Remembering innocent days of the Pope’s visit

A Different View with Dave O’Connell

There is an exhibition of photographs in Galway Cathedral at the minute that captures some of the colour and sense of occasion that surrounded the Pope’s visit to Galway 35 years ago this September.

But, evocative as they are, they cannot be expected to replicate that air of excitement and wonder as we made our way in the dawning light to the Racecourse from all corners of the country.

This was the young people’s event on the John Paul tour – tens of thousands of them descending on a field, when, outside of sport, the only other big open air event we’d ever had was Lisdoonvarna.

So they travelled like a colony of ants, armed with sleeping bags and the occasional tent – a

It was my Inter Cert year in St Mary’s College and a few of us were volunteered for an inter-school choir. What was even better was that some of us – and I’m particularly thinking of Frankie Lee – could even sing.

If truth be told, at the early stages the real attraction in this was getting out of study to go to choir practice and meeting other work-dodgers from other schools.

There would be a few microphones scattered among the choir on the day; part of Fr Michael McLoughlin’s job was to make sure that us crows weren’t too close to them.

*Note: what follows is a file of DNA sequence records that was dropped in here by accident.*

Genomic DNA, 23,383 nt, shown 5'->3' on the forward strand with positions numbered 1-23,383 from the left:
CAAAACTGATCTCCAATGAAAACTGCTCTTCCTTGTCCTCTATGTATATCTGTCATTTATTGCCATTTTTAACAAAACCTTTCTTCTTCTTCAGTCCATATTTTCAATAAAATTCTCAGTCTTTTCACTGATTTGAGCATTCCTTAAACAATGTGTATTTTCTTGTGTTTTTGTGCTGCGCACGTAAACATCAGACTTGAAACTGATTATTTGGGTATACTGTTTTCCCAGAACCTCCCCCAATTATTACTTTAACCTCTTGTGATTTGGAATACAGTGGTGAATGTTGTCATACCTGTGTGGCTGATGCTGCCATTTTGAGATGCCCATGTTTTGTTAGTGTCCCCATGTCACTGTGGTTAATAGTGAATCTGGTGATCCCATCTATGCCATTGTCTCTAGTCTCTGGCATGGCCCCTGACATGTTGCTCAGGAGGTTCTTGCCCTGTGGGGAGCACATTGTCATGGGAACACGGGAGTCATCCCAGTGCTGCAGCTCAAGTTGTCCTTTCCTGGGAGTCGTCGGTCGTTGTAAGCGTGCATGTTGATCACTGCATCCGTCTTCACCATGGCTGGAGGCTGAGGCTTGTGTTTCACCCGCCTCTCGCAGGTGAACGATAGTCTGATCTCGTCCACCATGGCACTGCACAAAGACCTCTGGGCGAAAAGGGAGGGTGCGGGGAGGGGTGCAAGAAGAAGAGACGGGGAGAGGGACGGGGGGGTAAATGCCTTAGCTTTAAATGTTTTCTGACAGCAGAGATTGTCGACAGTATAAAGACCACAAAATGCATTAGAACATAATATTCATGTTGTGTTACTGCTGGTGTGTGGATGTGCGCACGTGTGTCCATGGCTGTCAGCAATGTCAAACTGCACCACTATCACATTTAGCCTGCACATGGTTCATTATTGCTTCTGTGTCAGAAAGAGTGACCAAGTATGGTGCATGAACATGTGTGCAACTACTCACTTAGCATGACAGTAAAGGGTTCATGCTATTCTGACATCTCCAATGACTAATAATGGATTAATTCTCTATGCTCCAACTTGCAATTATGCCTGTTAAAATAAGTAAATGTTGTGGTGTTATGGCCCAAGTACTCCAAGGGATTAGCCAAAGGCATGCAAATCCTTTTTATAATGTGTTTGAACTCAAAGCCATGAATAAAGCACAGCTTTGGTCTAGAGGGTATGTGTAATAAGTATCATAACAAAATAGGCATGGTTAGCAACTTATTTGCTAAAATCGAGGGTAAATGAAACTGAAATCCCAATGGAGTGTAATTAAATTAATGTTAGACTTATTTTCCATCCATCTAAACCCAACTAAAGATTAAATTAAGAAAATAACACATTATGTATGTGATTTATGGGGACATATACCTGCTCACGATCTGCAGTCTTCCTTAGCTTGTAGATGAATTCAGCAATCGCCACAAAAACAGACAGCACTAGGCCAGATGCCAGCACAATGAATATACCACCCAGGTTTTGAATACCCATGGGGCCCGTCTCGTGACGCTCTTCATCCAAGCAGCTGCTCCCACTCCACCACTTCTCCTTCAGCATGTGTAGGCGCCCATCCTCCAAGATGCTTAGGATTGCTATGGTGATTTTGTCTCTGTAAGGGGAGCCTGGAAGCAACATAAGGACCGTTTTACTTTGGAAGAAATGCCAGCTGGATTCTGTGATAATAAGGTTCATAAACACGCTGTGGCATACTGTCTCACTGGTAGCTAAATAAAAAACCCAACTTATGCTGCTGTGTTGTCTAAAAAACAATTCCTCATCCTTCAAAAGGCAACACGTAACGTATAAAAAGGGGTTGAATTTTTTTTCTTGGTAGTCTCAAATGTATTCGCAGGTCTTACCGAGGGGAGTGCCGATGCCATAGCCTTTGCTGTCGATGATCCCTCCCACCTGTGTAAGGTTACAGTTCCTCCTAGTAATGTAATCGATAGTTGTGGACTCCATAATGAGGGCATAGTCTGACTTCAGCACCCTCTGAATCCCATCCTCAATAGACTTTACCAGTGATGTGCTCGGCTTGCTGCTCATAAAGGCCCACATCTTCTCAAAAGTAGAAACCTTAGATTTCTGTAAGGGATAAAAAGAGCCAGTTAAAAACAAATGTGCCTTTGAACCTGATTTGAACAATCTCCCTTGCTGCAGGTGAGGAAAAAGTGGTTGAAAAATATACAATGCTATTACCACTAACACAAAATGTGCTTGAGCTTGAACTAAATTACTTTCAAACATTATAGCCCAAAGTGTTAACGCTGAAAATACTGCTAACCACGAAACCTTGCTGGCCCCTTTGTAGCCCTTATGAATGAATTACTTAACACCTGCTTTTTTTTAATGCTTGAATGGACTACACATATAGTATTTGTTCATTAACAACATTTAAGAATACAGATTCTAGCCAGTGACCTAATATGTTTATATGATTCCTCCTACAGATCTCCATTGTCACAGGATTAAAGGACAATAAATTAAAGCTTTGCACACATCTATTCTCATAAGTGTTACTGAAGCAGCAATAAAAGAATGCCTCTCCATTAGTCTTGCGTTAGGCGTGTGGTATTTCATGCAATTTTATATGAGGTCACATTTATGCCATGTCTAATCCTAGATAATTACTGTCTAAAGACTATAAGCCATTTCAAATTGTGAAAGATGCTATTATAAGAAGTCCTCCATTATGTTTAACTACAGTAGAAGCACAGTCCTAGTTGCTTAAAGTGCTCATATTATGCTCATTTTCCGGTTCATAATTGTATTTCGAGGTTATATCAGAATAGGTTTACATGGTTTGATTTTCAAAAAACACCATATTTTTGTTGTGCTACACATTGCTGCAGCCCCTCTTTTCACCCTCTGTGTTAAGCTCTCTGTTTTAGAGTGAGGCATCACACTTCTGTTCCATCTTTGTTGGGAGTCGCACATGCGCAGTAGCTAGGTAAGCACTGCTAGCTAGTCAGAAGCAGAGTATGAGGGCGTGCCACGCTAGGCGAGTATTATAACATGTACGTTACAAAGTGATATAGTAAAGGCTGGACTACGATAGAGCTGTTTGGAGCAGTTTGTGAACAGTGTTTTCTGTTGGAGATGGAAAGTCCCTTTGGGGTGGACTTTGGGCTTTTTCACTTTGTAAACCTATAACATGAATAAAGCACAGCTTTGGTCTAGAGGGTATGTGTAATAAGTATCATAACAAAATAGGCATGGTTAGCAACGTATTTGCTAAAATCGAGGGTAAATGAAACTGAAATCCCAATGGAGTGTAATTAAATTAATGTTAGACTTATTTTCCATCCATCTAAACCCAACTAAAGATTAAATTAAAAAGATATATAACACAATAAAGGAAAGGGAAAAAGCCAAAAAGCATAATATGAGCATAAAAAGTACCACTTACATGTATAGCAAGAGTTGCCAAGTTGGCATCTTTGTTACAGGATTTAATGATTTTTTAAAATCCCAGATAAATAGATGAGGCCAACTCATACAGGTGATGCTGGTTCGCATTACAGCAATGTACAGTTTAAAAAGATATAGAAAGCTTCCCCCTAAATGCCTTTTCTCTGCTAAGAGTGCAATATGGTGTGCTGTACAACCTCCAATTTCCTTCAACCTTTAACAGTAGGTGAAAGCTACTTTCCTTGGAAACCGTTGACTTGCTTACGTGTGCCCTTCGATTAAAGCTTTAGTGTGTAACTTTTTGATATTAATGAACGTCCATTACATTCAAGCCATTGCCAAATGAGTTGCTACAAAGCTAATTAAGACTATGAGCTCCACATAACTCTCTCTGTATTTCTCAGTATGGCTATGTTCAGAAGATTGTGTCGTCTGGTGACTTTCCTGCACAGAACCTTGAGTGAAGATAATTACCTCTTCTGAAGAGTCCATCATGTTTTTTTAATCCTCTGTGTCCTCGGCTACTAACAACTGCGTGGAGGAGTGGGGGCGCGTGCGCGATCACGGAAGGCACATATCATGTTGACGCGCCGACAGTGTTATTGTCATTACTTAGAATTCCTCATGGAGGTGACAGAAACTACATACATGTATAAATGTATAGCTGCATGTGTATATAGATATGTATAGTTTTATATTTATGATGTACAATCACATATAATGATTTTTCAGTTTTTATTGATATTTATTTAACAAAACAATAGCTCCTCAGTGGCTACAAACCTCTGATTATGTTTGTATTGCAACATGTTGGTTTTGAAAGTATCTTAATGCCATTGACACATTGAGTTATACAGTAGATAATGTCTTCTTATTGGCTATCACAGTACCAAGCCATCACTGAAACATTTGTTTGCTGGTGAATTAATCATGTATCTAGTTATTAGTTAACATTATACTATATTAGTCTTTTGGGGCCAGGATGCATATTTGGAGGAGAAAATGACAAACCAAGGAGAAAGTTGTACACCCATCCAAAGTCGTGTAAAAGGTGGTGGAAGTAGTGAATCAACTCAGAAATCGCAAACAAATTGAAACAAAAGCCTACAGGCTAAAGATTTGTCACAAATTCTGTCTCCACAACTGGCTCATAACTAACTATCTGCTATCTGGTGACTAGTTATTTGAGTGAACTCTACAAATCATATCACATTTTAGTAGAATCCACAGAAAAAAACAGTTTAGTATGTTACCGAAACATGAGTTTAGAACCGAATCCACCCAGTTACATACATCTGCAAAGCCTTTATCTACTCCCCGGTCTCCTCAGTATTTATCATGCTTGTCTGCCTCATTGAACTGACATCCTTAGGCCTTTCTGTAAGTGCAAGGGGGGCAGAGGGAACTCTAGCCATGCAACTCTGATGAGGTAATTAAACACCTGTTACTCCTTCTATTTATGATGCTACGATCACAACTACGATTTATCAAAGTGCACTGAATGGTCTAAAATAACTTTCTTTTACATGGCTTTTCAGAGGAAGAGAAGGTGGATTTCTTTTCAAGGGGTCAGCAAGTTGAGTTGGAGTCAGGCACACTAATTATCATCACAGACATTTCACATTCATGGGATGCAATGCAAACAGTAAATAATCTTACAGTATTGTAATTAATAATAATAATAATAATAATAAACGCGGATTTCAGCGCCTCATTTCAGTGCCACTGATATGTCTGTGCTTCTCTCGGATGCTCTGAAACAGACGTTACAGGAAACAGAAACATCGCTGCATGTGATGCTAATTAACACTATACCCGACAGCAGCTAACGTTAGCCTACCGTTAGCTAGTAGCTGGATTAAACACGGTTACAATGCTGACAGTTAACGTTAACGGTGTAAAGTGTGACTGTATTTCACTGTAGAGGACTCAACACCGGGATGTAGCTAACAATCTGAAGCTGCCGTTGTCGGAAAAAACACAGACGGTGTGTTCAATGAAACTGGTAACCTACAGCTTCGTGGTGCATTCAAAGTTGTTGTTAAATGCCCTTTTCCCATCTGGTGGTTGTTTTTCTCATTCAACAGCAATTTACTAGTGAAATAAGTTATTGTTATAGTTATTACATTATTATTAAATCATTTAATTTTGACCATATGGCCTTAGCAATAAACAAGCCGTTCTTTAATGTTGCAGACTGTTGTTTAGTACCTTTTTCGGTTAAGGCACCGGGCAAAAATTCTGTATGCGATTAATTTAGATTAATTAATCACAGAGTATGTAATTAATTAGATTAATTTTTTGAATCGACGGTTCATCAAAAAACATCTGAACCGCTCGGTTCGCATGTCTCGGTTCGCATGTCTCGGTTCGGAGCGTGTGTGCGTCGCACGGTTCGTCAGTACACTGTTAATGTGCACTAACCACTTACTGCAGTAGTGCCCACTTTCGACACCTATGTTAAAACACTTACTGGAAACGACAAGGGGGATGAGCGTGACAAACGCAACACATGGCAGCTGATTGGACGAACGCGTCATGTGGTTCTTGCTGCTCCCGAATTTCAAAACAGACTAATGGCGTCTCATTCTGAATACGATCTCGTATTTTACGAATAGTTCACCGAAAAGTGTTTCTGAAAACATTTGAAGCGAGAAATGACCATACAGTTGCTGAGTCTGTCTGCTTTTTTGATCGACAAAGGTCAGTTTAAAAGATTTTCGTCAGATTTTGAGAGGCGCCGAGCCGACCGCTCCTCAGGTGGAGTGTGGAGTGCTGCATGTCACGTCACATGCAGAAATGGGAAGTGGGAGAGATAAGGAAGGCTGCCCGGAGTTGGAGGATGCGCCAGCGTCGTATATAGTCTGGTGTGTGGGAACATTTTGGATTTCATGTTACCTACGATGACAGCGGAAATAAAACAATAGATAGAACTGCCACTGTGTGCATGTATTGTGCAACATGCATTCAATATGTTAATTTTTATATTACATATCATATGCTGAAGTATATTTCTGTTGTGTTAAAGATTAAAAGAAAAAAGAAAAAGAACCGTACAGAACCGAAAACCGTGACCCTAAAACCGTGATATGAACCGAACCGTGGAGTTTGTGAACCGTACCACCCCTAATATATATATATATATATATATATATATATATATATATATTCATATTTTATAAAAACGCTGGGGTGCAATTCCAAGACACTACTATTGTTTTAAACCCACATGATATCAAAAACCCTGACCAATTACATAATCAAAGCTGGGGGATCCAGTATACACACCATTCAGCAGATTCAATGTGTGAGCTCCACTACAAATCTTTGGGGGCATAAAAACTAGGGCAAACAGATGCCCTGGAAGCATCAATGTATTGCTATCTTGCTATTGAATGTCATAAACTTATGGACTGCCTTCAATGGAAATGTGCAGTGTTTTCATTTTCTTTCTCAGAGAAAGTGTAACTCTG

But the excitement was building as we learned our songs – Totus Tuus, He’s Got the Whole World in his Hands – and realised that this really was something special.

Being young fellas, another plus was that, unlike the other 280,000 who would be traipsing through town and out to Ballybrit on foot, we were getting a bus. Because we were part of the supporting cast – and we were on the altar.

Our uniform was a sort of hybrid altar boy meets traffic warden – white shirt and chocolate brown trousers, with an unopened plastic mac in case the rains came down.

Actually when they did and we put on the macs, we realised they are coated in talcum powder to stops them from sticking together. The downside of that is that our brown pants now had a covering of snow.

But that didn’t matter once the big red bird descended and John Paul came up the finishing strait in his Popemobile to the sort of applause that a Galway Plate winner could only dream of.

“Young people of Ireland, I love you,” he told us – words that Joe Connolly adapted when Galway’s hurlers broke their All-Ireland hoodoo just one year later.

Those were the days of our innocence, days we will never forget – and how fitting that the Cathedral is reliving them with this exhibition in anticipation of Pope Francis declaring John Paul II a saint of the Catholic Church this Sunday, at a canonisation ceremony in Rome.

In celebration of the canonisation of John Paul II, Bishop Martin Drennan will also give a Mass of Thanksgiving and there will be a live screening of the ceremonies at Ballybrit Racecourse on Sunday at 11am.

It won’t be as big as 1979, but it might just evoke the odd small memory from our past.

For more, read this week’s Connacht Tribune.